wrote:

I agree -- specifying exact wording isn't a great idea - but that's not
what I'm suggesting.

Setting the expectation that UA's communicate DNT functionality clearly
and completely addresses the very real possibility that some UA's will
characterize DNT functionality in a way that is a) unclear, b) filled
with
hyperbole, or those that c) enact DNT without even telling Users.

While I think that public, marketplace and regulatory pressure might
address c), I tend to doubt that they will address a) and b).

I'm a bit surprised that this is so controversial. After all, the goal
here is to provide consumer's with informed choice, correct?
Alan

I take it, following this thread, that you OK with even stronger language
for sites, when they are getting consent for an exception?  Sites have
every incentive to get users to agree, and it's easy to call the API to
log the exception with the UA.  In contrast, the browsers cannot 'hide'
whatever their options are, and have little direct incentive to mislead
anyone.



On 11/18/12 12:35 PM, "Rigo Wenning" <rigo@w3.org<mailto:rigo@w3.org>> wrote:

On Thursday 15 November 2012 15:46:14 David Singer wrote:
³The User Agent MUST make available explanatory text to provide more
detailed information about DNT functionality within easy and direct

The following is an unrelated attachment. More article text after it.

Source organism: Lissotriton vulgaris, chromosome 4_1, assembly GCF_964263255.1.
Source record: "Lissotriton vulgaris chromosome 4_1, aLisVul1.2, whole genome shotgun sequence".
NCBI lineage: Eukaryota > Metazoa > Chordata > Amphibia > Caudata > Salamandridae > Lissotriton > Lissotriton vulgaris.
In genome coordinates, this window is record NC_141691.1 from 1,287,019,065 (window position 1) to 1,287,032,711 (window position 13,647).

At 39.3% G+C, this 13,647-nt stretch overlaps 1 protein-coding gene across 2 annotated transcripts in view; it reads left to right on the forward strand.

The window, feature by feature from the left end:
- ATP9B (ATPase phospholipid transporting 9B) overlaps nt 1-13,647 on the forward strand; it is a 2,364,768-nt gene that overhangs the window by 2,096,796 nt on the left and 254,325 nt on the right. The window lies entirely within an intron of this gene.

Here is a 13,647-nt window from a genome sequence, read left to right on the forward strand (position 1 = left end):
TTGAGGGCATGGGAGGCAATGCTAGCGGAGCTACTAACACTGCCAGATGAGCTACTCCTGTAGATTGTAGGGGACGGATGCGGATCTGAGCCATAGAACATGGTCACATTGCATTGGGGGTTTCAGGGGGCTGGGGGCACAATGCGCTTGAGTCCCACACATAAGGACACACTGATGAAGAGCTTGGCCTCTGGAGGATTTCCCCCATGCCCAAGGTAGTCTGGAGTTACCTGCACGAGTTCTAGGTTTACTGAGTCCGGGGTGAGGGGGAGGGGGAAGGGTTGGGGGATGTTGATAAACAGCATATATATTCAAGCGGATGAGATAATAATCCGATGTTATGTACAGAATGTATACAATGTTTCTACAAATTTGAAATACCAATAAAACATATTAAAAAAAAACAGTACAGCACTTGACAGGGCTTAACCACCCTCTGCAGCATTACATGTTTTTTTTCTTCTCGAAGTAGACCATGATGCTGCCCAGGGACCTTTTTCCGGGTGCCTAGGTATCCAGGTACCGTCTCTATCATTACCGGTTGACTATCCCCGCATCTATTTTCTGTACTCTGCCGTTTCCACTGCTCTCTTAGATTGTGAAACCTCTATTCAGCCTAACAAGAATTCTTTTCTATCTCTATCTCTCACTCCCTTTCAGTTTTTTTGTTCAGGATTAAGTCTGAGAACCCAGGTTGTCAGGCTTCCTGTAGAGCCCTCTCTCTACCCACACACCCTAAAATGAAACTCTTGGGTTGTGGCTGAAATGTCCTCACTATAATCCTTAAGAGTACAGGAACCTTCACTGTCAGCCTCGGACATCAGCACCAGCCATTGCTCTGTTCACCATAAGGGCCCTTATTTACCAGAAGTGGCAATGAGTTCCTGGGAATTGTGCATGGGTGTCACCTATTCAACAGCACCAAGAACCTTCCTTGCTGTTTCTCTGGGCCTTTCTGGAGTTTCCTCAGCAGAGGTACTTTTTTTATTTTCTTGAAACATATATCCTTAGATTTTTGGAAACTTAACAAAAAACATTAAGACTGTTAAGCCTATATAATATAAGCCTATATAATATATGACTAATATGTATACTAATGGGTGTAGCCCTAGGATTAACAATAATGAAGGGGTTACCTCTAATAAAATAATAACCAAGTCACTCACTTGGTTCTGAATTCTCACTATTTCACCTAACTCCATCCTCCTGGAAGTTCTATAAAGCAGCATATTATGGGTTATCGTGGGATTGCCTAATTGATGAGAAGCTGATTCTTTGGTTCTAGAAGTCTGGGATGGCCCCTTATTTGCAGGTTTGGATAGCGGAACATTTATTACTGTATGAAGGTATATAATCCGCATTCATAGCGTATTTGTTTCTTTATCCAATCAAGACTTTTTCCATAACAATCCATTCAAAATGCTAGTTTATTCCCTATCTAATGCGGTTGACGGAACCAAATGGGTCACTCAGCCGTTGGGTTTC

access for the particular environment prior to DNT being enabled.²
and all sites will, of course, be mandated to do the same or better
for
exception requests?
<joke>
YES! All sides MUST implement P3P to fulfill DNT! After 10 years, the
magic
bullet to get ubiquituous P3P adoption.
</joke>

I thought we have always worked under the assumption that we do not
proscribe
UA GUI. Because my experience is that we can write whatever we want
into
a
Specification, but UAs won' t necessarily honor that. UI is where
browsers
compete. While some simple, well-tested proscribed text would probably
create
some kind of a circuit where users better understand and adapt their
expectations, I don't see momentum.

I rather think that it creates an eco-system where browser that promise
too
much can be punished by users who are deceived and by sites responding
that
they won't honor. And we'll see waves into one or the other direction
before
it stabilizes.

Rigo




David Singer
Multimedia and Software Standards, Apple Inc.
Received on Wednesday, 21 November 2012 23:38:54 UTC